Understanding New Media: Augmented Knowledge and Culture

Understanding New Media: Augmented Knowledge and Culture

Understanding New Media: Augmented Knowledge and Culture

Understanding New Media: Augmented Knowledge and Culture

Synopsis

This book outlines the development currently underway in the technology of new media & looks further to examine the unforeseen effects of this phenomenon on our culture, our philosophies, & our spiritual outlook. The digital revolution is something fundamentally different from simply the introduction of yet another medium to our culture: it marks a paradigm shift in our relation to all media, to all our senses, all our expressions. The new media are transforming our definitions of culture & knowledge & transcending barriers in ways that will have lasting implications for generations to come.

Excerpt

The Internet is growing quickly. An estimated 1.4 billion gigabytes of information were produced in 1999. In July 2000, Cyveillance claimed that 7 million new pages are added each day and that the Internet had surpassed 2.1 billion pages. Companies such as Intelliseek and BrightPlanet say this is only the surface web and speak of a deep web with more than 550 billion online documents, which includes all the databases and intranet materials not available through simple web pages. In 2000, it was claimed that only about 1 billion of these pages had been catalogued by standard search engines. By January 2004, Google had indexed over 2 billion pages. That number doubled in February 2004 and, as of 1 April 2004, there were 4,285,199,774 indexed pages. By November 2004, this number had increased to 8,058,044,651 pages. In 2000 there were no indexed images. In April 2004 there were 880,000,000 indexed images.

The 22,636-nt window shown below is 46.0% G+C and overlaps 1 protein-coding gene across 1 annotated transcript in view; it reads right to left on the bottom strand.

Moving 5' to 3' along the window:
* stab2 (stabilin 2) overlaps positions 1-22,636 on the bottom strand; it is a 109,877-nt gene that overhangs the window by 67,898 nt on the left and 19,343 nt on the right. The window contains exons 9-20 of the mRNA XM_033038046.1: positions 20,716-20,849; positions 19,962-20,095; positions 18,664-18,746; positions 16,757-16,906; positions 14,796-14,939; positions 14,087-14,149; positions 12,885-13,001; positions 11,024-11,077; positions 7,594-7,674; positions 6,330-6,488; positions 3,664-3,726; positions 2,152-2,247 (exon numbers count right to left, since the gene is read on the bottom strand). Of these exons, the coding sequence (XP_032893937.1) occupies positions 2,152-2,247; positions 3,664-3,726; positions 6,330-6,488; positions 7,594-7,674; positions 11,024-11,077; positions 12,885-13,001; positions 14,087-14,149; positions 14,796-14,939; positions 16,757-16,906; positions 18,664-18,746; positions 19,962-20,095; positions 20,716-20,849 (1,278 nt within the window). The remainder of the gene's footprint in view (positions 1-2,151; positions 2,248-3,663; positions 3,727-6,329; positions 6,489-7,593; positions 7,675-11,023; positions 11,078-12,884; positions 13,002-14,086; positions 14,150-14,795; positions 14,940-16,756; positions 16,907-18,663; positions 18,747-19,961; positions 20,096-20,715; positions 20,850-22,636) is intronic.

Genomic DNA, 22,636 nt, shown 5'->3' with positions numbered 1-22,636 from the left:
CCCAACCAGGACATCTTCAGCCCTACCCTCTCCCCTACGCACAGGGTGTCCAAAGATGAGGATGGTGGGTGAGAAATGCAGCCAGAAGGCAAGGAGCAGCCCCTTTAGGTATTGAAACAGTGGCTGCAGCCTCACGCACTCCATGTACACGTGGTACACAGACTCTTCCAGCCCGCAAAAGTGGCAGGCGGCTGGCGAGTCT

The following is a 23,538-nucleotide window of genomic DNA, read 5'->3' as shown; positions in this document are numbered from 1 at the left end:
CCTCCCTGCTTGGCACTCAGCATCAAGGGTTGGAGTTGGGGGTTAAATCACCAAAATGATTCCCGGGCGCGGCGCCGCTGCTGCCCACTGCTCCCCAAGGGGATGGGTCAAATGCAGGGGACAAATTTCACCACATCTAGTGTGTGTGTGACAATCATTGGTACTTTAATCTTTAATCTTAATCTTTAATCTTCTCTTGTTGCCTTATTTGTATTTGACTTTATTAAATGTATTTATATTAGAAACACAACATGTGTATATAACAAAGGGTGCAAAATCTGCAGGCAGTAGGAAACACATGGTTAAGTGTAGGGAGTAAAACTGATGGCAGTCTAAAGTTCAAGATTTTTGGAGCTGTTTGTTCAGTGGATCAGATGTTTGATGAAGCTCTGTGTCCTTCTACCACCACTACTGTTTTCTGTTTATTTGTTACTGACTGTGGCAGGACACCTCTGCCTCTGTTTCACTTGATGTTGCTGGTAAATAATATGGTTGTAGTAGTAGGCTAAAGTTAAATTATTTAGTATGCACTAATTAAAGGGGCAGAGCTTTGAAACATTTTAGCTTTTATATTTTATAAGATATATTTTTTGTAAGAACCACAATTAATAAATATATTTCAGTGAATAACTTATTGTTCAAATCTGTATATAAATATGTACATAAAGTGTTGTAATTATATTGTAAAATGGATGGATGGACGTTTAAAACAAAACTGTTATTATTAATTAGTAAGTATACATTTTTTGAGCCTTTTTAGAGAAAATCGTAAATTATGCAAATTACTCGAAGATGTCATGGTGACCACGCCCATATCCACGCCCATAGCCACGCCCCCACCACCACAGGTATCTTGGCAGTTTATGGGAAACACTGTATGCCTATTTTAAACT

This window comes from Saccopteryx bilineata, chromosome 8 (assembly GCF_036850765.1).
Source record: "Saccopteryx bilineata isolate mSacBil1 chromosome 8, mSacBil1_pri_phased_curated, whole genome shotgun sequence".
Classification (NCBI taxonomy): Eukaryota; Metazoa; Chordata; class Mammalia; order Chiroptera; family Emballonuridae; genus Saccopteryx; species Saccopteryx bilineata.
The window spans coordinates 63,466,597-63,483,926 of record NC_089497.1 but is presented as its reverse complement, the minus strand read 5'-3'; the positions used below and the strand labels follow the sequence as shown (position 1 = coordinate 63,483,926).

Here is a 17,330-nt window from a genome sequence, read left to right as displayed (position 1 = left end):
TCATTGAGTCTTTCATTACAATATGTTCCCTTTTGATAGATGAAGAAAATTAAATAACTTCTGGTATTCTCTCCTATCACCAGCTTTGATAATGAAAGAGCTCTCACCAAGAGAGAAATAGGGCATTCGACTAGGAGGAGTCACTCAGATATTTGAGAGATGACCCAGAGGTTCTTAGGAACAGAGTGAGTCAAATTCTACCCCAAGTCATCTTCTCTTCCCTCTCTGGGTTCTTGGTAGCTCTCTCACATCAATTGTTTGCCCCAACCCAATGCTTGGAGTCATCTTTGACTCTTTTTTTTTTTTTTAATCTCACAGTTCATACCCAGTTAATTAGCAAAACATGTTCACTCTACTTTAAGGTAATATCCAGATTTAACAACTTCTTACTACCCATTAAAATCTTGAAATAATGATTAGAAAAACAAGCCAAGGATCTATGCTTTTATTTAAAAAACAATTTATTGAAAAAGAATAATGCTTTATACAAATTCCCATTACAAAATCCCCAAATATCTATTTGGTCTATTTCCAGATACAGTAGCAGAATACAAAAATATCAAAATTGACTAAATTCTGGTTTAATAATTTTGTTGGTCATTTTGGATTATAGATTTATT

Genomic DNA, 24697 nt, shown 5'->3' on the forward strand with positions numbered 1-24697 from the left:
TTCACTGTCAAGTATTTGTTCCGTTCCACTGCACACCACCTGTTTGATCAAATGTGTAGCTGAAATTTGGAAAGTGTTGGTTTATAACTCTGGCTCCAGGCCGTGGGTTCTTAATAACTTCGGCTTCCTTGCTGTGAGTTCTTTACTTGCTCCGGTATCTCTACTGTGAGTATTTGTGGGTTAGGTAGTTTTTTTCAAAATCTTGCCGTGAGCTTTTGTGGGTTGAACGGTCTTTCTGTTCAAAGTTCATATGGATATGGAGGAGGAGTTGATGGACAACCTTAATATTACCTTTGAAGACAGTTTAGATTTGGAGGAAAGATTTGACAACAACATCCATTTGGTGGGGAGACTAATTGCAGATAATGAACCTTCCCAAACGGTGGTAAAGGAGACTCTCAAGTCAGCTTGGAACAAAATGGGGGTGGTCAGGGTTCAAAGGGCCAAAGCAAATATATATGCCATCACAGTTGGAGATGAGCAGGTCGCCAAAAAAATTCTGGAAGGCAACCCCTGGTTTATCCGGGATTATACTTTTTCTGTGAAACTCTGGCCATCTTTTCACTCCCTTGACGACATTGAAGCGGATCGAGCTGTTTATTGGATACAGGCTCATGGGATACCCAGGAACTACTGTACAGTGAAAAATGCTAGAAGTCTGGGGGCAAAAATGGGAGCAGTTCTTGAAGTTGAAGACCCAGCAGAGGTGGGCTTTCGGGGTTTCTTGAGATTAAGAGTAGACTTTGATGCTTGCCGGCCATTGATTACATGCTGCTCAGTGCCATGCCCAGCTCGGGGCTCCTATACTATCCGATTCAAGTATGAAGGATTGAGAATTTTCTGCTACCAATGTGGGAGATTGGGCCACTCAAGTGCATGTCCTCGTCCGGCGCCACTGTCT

The number of users is growing quickly. When the Internet began (1968 in Britain, 1969 in the United States), it was an experimental method linking a few scientists. By 1989 there were 100,000 hosts. In 1990, Tim Berners-Lee and Robert Cailliau (CERN) introduced the hypertext transfer protocol (http) that began the World Wide Web (WWW). By 1992, the number of hosts had increased to 1 million. The advent of browsers, beginning with Mosaic in 1993 (then Netscape), transformed the Internet from a platform for geeks to a new tool for the world. In 1995 there were approximately 5 million users. In the autumn of 1995 Microsoft Explorer came out. By 1996 there were 50 million users. By 2000, there were 211 million. The so-called dot.com bust did not change this trend. By December 2004, there were 812 million users. By the end of December 2005, there were 1,018,057,389 users, according to World Internet Usage Statistics. Estimates claim that the (fixed line) Internet will rise to 1,460 million by 2007. In Denmark there are predictions that by 2008, 100 per cent of the population will have personal computers and cell phones.

The languages of the Internet are also changing quickly. In 1995, most users were in the United States and the Internet was over 90 per cent English. By June 2000, English had dropped to 51 per cent and was now one of thirty-two major languages on the Internet. In 2004 English accounted for 35.8 per cent, Chinese was the second language of the Internet at 14.1 per cent and Asian language sites . . .

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